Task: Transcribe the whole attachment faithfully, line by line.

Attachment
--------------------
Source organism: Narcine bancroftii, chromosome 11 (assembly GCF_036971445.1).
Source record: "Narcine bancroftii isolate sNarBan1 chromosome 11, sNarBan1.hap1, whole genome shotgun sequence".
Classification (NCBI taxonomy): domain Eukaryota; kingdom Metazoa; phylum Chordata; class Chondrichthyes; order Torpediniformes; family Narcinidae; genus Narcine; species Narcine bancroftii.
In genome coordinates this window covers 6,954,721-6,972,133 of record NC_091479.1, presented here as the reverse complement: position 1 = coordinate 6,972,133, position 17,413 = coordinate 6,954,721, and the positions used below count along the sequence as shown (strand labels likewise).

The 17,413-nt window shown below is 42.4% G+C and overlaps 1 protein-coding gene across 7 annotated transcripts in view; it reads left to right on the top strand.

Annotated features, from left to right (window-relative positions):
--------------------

Source organism: Narcine bancroftii, chromosome 11 (assembly GCF_036971445.1).
Source record: "Narcine bancroftii isolate sNarBan1 chromosome 11, sNarBan1.hap1, whole genome shotgun sequence".
Classification (NCBI taxonomy): domain Eukaryota; kingdom Metazoa; phylum Chordata; class Chondrichthyes; order Torpediniformes; family Narcinidae; genus Narcine; species Narcine bancroftii.
In genome coordinates this window covers 6,954,721-6,972,133 of record NC_091479.1, presented here as the reverse complement: position 1 = coordinate 6,972,133, position 17,413 = coordinate 6,954,721, and the positions used below count along the sequence as shown (strand labels likewise).

The 17,413-nt window shown below is 42.4% G+C and overlaps 1 protein-coding gene across 7 annotated transcripts in view; it reads left to right on the top strand.

Annotated features, from left to right (window-relative positions):